From interest rates to access restrictions, there’s so much to consider when taking out a new savings account. Can I make withdrawals? Do I need to give notice on the account? Will I lose interest?

We've invited guest authors from the UK's most reputable savings providers to share their knowledge on the different types of savings accounts available in the UK. Each financial services provider has been asked to go back to basics and give a simple and unbiased overview of a particular type of account.

In this blog, Zopa Bank’s Head of Savings, James Blower, gives the lowdown on fixed rate bonds.

A fixed rate bond is a type of savings account. They allow you to save your money for a fixed period, usually ranging from a few months to several years, at a fixed interest rate. You may also see them referred to as fixed term, or fixed rate, savings accounts.

Fixed-rate bonds are popular among those who want to earn a predictable return on their savings and are comfortable locking their money away for an extended period.

These accounts are considered low-risk, as the interest rate is known in advance and locked in once the term starts. But, when considering fixed rate bonds, it’s essential you only save money you know you won’t need before your term ends. This is because accessing your savings before that time is not permitted. And while a bank may allow early access, this is only likely to be in extreme circumstances such as terminal illness.

Will the interest rate go up?

No, a fixed-rate bond’s interest rate typically won't go up, or down, during the term.

This is one of the key features of fixed rate bonds – they offer an interest rate that doesn’t change, providing certainty to savers.

Can you close a fixed rate bond early?

You are unlikely to be able to close a fixed rate bond before the term ends. With most fixed rate bonds, there will be no option to close early.

The specific rules should be outlined in the account terms and conditions. So be sure to check these out before opening a fixed-rate bond.

How many fixed rate bonds can I have?

There’s usually no specific limit on the total number of fixed-rate bonds you can have. It depends on the policies of the banks or financial institutions you open accounts with. Typically banks limit the amount which can be put into an individual fixed rate bond and the total savings balances a customer can have across products.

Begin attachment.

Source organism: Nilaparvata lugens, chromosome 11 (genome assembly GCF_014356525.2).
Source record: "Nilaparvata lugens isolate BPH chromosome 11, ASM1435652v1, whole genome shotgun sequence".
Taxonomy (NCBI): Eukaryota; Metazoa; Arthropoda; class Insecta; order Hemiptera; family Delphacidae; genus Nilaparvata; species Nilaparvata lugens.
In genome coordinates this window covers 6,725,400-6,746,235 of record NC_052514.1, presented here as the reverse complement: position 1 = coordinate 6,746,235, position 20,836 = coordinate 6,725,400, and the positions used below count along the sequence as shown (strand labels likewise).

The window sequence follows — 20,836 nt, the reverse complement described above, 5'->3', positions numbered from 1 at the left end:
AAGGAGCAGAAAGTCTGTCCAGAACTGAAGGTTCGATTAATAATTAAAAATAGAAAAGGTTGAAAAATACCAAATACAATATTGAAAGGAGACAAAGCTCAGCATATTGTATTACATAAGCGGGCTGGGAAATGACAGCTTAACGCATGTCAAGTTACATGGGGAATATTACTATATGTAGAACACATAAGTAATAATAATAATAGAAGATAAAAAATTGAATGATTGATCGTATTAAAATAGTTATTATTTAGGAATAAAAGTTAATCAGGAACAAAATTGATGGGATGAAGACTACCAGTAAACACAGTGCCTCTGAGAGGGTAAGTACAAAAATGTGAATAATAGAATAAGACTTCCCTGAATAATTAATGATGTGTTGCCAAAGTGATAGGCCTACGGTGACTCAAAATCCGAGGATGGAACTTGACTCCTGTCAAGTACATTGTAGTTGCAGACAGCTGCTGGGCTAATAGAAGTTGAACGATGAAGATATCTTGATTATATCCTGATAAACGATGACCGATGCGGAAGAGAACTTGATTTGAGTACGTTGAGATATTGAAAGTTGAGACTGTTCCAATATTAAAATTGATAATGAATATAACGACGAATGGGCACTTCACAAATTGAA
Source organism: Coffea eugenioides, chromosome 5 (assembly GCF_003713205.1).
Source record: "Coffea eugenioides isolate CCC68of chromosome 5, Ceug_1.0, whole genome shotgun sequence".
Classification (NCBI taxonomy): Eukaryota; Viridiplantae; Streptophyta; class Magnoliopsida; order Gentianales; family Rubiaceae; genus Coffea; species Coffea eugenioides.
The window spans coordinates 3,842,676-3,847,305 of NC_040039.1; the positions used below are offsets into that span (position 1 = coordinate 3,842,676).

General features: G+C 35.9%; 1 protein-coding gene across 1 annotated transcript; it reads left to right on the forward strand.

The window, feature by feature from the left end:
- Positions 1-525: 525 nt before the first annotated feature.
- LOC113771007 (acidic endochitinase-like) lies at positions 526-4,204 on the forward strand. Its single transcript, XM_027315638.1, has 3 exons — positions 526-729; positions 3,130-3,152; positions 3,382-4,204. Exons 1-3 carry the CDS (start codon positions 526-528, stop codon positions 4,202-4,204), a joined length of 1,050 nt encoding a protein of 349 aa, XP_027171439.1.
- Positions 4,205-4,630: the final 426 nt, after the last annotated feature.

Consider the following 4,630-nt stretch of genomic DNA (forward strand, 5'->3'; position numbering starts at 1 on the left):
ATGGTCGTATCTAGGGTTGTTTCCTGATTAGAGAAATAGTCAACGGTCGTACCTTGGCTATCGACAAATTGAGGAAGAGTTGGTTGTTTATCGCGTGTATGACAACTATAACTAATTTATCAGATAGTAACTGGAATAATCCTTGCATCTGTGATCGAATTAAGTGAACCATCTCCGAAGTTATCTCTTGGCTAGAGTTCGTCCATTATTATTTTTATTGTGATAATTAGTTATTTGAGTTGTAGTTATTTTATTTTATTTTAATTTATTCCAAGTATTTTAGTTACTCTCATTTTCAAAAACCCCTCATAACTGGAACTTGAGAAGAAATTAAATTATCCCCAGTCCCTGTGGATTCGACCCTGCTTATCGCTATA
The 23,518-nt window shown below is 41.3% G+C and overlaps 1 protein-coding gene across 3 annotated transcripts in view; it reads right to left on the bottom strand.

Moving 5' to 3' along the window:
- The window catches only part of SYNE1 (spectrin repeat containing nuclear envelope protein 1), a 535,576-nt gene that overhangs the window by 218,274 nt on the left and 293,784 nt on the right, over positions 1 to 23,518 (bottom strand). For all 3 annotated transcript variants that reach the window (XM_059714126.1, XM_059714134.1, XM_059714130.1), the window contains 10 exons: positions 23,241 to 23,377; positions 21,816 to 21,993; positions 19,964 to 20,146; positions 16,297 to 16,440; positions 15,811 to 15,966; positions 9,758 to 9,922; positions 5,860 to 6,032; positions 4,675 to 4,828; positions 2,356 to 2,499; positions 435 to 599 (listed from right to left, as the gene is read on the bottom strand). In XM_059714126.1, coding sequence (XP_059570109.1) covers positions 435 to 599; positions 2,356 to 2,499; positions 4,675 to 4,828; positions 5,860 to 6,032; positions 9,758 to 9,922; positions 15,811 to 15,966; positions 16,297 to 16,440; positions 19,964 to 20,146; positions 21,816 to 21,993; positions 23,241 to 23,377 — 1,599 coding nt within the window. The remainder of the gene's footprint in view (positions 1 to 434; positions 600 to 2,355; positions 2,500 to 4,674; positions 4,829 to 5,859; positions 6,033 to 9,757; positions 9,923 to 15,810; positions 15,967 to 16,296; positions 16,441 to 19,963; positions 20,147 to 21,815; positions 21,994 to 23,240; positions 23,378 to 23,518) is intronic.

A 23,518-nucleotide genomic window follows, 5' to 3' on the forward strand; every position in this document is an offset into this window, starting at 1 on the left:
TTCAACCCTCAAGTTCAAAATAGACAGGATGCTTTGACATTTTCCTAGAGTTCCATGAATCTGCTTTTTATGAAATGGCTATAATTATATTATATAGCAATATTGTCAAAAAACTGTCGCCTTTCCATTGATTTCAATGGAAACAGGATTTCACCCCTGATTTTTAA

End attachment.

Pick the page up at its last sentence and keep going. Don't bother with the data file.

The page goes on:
If you’re looking to open multiple accounts, here are some things to keep in mind:

  1. The bank’s rules: While there is no set limit on the number of accounts you can open, a bank may approve or deny applications based on their assessment of your financial situation
  2. Having enough funds: Opening multiple fixed rate bonds might require a significant amount of money to fund each account. Many come with a minimum opening balance of £1,000
  3. Keeping track: Managing multiple accounts can be challenging. If you choose to open lots of them, you’ll need to stay organised
  4. Planning for the future: Tying up too much money in fixed rate bonds might limit your access to cash for emergencies or other investments

Can you add money to a fixed rate bond?

Once the term starts, you typically can’t add any more money. In general, fixed rate bonds are designed for you to deposit a lump sum of money at the beginning of the fixed term and keep it locked in until the term ends. Banks typically allow a period of time, often around 14 days, to fund your fixed rate bond. This period is known as a funding window.

What’s the difference between easy access savings and fixed rate bonds?

It all comes down to interest rates and flexibility on withdrawals.

With a fixed-rate bond, you’ll likely get a higher interest rate and the security of knowing it won’t change, but you can’t access your money until the term ends.

With an easy access account, your rate will usually be lower and can be changed by the bank with very little notice. The trade off is that you should be able to withdraw whenever you need to, without facing any sort of penalty. However, watch out for easy access savings accounts which limit withdrawals or reduce the rate if more than a few payments out of the account are made.

A group of banks and financial institutions have banded together to create the Fintech Pledge, a coalition trying to bolster consumers' financial resilience in response to the cost of living crisis. You’ll be able to find more resources that could help you improve your personal finances from this network of companies right here:

Need a bit more guidance when searching for the right savings account? Why not read the reviews left by our Smart Money People community?